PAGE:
A potential new approach to contraception is winning worldwide acclaim for an EVMS scientist.

Diane Duffy, PhD, Professor of Physiological Sciences, led the research behind the paper “Neurotensin stimulates the sperm acrosome reaction and reduces percentages of fertilization in vitro,” that was published in the journal Fertility and Sterility Science. (She is pictured above when another research paper was featured on a journal cover.)

Her research was recently selected as one of the 12 best papers published in 2020 in the Fertility and Sterility family of journals. The journals provide an international forum for physicians and scientists who treat and investigate problems of infertility and human reproductive disorders.

“We did this study with the goal of identifying a possible new contraceptive,” Dr. Duffy explains.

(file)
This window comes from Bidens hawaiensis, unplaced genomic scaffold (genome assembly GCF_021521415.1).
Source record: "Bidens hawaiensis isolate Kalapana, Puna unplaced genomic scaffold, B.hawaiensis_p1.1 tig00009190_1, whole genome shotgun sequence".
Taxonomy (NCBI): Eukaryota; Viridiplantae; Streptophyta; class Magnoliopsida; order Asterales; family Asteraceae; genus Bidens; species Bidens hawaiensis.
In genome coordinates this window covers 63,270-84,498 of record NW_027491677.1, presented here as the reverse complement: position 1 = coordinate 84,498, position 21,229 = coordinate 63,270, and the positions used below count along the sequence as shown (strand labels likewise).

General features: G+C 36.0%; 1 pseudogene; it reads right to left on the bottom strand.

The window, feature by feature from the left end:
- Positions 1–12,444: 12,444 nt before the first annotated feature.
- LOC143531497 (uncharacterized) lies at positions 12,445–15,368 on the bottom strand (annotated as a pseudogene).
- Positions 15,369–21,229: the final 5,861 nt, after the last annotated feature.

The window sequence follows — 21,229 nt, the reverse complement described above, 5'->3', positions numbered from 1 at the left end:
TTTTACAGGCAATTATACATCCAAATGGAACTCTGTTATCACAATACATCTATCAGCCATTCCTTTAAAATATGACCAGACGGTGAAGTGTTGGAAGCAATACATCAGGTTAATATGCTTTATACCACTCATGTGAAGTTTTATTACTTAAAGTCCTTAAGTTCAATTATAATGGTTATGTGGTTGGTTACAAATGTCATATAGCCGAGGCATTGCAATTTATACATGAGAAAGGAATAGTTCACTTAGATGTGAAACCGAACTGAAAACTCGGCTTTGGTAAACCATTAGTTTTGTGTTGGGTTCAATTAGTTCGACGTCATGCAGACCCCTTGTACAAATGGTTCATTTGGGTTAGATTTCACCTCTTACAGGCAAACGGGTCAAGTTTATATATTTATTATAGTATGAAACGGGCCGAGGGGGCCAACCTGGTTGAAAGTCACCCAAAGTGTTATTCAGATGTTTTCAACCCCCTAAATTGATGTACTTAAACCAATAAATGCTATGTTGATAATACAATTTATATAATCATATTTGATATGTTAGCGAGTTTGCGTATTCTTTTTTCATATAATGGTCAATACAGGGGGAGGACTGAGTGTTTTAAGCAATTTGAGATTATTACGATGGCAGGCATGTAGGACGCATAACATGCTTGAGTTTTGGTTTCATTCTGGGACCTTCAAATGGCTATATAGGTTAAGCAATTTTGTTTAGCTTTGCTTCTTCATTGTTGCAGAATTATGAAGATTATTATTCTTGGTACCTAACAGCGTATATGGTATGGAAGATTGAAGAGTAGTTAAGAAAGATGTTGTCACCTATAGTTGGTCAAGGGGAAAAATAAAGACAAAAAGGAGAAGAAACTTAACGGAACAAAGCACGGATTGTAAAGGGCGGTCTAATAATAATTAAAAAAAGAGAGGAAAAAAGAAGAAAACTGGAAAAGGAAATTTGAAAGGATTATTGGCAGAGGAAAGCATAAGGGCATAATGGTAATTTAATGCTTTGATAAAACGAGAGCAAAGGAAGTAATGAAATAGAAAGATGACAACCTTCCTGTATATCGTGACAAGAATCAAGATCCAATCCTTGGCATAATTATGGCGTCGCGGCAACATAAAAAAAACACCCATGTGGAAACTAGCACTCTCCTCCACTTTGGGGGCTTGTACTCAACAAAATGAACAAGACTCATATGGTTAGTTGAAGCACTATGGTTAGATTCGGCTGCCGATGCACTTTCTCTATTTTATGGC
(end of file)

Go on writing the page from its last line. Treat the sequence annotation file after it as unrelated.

The target for her research is the acrosome, a structure on the sperm that is necessary for fertilization.

“For a sperm to fertilize an or egg, the sperm must release the contents of its acrosome very near to the egg,” says Dr. Duffy. “Our idea for a new contraceptive was to get the sperm to release its acrosome contents too early – away from the egg – so that the sperm could no longer participate in fertilization.”

To do this, Dr. Duffy and her team used a peptide known as neurotensin to stimulate the acrosome to release its contents. Her research shows that sperm treated with neurotensin are no longer able to fertilize an egg in a laboratory setting. 

“Fertilization normally takes place in the woman’s fallopian tube. Neurotensin could be deployed as a contraceptive that acts in the vagina or uterus to inactivate sperm before they reach the fallopian tube,” she says.

The research identified a specific neurotensin receptor that is responsible for neurotensin’s action at sperm. “In future studies,” she says, “we hope to target this receptor with a more selective, non-peptide molecule, which would increase the options for contraceptive delivery and potentially reduce side effects.”